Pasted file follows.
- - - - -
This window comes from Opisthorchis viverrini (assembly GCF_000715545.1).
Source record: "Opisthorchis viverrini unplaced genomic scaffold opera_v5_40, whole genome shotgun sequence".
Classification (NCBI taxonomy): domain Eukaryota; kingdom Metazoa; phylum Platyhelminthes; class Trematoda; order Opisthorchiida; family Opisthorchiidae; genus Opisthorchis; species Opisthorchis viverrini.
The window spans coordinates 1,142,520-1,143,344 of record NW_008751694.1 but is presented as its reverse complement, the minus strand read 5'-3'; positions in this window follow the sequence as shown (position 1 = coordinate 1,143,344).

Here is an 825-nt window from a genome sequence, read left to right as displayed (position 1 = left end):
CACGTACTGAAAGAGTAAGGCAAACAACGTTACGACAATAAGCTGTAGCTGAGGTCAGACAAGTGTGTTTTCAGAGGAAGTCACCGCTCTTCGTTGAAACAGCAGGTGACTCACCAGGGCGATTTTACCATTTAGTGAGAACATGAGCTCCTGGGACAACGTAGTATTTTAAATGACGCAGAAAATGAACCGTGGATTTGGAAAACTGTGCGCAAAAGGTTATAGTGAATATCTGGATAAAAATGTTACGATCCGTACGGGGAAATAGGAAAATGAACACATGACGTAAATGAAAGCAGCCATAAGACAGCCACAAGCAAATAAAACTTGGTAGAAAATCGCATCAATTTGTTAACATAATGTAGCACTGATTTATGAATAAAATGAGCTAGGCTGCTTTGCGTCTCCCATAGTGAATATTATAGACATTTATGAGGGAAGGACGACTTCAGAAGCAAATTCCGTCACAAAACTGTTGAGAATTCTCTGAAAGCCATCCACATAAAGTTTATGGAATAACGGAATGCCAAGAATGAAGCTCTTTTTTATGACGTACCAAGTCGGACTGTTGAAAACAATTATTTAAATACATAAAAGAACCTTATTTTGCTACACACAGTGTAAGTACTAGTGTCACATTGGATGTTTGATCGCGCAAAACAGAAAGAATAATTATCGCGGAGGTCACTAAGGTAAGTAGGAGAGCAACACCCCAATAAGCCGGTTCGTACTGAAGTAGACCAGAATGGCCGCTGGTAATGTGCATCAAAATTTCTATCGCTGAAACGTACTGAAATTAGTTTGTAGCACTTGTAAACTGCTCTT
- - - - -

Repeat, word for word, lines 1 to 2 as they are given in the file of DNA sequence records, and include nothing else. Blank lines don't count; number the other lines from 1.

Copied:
This window comes from Opisthorchis viverrini (assembly GCF_000715545.1).
Source record: "Opisthorchis viverrini unplaced genomic scaffold opera_v5_40, whole genome shotgun sequence".